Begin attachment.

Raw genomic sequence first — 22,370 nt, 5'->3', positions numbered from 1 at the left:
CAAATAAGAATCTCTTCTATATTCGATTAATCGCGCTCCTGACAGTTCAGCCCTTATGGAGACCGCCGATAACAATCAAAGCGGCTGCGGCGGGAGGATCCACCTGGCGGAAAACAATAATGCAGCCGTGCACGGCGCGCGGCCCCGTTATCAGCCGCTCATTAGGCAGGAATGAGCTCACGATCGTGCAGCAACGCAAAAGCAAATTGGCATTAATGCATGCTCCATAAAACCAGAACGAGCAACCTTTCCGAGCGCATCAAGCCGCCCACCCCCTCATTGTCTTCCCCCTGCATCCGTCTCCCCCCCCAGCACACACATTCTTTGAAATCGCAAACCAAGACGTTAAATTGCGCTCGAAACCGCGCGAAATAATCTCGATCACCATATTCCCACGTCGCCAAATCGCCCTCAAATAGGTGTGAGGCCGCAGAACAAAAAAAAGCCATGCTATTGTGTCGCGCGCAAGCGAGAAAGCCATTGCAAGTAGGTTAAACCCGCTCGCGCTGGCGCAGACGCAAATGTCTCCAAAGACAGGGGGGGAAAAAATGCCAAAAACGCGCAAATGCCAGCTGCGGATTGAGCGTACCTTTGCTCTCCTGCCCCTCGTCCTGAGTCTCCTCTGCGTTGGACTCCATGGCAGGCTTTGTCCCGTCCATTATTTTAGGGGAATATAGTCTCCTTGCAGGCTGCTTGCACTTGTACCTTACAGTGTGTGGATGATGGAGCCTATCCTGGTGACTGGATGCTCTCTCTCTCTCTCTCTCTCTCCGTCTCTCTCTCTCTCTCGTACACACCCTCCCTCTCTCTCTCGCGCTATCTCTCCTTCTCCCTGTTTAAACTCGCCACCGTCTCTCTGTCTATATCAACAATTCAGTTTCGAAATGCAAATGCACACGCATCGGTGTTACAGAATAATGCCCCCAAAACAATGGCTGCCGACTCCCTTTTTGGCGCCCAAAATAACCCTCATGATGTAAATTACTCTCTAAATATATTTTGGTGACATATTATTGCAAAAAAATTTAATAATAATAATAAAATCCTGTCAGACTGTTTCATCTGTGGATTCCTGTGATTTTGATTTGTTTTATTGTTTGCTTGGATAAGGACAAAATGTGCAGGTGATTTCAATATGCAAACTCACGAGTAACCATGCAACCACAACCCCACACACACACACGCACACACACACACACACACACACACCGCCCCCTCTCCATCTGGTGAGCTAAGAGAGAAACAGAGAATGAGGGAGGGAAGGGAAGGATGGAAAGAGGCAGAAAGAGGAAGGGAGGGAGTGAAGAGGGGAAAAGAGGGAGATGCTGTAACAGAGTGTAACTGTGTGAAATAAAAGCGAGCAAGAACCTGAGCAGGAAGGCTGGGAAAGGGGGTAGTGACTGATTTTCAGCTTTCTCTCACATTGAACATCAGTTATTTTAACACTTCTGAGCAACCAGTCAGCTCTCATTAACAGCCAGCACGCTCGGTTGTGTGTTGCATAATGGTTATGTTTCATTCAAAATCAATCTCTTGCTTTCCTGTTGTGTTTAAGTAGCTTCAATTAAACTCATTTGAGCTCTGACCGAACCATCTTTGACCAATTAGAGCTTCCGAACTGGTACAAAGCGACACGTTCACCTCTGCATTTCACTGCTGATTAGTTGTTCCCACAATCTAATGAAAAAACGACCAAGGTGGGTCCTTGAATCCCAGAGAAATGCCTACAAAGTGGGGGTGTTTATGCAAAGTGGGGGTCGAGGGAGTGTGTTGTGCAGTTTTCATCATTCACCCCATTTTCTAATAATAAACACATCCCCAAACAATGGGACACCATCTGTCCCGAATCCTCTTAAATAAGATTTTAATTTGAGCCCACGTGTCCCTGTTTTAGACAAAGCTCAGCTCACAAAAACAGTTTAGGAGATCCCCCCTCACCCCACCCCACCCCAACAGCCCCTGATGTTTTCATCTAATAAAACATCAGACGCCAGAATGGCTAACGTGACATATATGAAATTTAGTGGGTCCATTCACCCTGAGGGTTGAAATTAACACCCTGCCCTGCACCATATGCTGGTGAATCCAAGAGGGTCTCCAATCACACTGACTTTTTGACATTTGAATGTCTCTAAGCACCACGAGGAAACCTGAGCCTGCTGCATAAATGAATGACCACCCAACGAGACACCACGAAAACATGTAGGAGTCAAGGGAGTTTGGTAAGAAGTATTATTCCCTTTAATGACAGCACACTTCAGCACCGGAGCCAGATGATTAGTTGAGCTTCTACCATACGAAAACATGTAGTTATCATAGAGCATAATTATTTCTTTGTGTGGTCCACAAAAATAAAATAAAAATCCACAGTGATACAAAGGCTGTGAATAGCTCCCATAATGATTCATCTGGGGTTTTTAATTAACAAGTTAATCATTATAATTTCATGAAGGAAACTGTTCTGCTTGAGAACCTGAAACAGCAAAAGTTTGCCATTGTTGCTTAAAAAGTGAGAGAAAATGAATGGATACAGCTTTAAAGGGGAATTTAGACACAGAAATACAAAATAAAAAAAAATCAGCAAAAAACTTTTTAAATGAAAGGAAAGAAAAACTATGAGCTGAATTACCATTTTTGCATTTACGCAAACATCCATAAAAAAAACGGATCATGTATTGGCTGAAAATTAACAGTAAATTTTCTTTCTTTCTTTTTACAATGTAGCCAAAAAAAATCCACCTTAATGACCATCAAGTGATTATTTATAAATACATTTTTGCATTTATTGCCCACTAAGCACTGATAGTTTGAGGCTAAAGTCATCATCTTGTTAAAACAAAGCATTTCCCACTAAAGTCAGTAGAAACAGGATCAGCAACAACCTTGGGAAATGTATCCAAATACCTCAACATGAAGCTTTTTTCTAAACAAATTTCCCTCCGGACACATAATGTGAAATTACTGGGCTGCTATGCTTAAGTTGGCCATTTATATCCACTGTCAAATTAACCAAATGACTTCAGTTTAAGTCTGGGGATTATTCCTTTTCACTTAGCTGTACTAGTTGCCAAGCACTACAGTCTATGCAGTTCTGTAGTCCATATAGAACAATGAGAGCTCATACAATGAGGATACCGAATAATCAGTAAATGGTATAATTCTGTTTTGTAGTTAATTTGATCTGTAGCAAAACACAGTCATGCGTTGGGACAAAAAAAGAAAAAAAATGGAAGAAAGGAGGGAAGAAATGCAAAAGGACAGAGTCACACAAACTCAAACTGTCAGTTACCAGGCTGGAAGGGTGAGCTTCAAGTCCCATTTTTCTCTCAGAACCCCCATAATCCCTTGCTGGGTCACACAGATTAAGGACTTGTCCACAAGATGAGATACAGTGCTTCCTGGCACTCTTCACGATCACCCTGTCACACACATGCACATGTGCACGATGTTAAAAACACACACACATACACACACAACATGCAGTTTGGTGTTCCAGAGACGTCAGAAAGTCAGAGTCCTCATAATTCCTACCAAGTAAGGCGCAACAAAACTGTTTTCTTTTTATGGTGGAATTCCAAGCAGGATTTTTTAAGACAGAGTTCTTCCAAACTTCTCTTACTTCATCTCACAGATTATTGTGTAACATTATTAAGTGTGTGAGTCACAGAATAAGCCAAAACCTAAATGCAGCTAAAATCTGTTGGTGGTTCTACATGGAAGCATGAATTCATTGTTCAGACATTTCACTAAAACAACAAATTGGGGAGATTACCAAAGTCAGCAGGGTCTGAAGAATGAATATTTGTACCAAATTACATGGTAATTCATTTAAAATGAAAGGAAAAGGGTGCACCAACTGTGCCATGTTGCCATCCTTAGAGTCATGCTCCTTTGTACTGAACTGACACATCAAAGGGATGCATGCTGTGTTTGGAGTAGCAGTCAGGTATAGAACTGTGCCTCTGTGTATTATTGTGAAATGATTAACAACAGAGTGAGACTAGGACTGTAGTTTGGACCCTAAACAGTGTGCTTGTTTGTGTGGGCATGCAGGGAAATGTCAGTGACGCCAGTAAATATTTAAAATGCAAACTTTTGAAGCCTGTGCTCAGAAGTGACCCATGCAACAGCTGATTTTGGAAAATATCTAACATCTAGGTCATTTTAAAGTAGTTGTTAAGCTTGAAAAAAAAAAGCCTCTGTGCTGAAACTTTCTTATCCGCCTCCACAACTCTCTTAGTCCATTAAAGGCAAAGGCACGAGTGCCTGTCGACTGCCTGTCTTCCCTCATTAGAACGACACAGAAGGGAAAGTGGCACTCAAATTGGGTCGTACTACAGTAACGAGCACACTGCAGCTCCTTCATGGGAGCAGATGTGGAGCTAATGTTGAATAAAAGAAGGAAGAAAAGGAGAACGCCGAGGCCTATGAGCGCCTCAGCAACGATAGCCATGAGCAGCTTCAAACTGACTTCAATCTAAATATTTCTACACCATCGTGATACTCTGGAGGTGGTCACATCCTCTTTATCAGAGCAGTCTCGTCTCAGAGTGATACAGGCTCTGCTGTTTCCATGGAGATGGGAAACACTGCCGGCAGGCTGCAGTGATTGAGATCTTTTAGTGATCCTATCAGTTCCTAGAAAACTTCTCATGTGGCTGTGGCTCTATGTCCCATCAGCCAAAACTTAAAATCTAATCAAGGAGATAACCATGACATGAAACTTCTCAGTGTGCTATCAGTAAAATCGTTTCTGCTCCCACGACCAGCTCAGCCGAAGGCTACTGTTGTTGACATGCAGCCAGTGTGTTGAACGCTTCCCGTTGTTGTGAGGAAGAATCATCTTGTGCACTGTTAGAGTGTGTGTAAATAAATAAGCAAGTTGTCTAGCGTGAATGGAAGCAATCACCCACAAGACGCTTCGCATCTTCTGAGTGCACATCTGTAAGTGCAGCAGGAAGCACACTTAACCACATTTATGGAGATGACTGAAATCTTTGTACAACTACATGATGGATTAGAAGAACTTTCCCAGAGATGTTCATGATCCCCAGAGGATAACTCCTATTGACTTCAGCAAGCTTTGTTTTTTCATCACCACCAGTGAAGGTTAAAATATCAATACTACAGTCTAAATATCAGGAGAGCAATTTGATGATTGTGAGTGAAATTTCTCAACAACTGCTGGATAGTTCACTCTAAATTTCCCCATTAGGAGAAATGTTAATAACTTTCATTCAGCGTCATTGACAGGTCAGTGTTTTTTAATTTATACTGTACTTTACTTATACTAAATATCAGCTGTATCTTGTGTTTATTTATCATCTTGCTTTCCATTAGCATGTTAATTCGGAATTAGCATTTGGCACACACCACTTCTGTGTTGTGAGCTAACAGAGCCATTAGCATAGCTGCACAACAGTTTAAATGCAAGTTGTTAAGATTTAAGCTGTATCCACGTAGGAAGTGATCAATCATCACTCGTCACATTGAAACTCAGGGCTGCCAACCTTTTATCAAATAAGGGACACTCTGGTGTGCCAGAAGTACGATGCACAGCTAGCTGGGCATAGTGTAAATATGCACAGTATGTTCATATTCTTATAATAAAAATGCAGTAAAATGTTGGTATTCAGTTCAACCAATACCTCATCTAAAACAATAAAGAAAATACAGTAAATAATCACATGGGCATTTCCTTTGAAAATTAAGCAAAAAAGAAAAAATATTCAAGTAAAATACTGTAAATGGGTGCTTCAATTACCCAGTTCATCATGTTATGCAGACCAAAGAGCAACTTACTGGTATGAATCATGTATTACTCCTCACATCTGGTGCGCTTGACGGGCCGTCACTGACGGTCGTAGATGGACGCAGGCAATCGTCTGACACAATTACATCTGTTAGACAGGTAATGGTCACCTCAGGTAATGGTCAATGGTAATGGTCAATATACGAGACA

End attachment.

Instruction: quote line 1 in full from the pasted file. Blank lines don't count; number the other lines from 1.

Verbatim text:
Raw genomic sequence first — 22,370 nt, 5'->3', positions numbered from 1 at the left: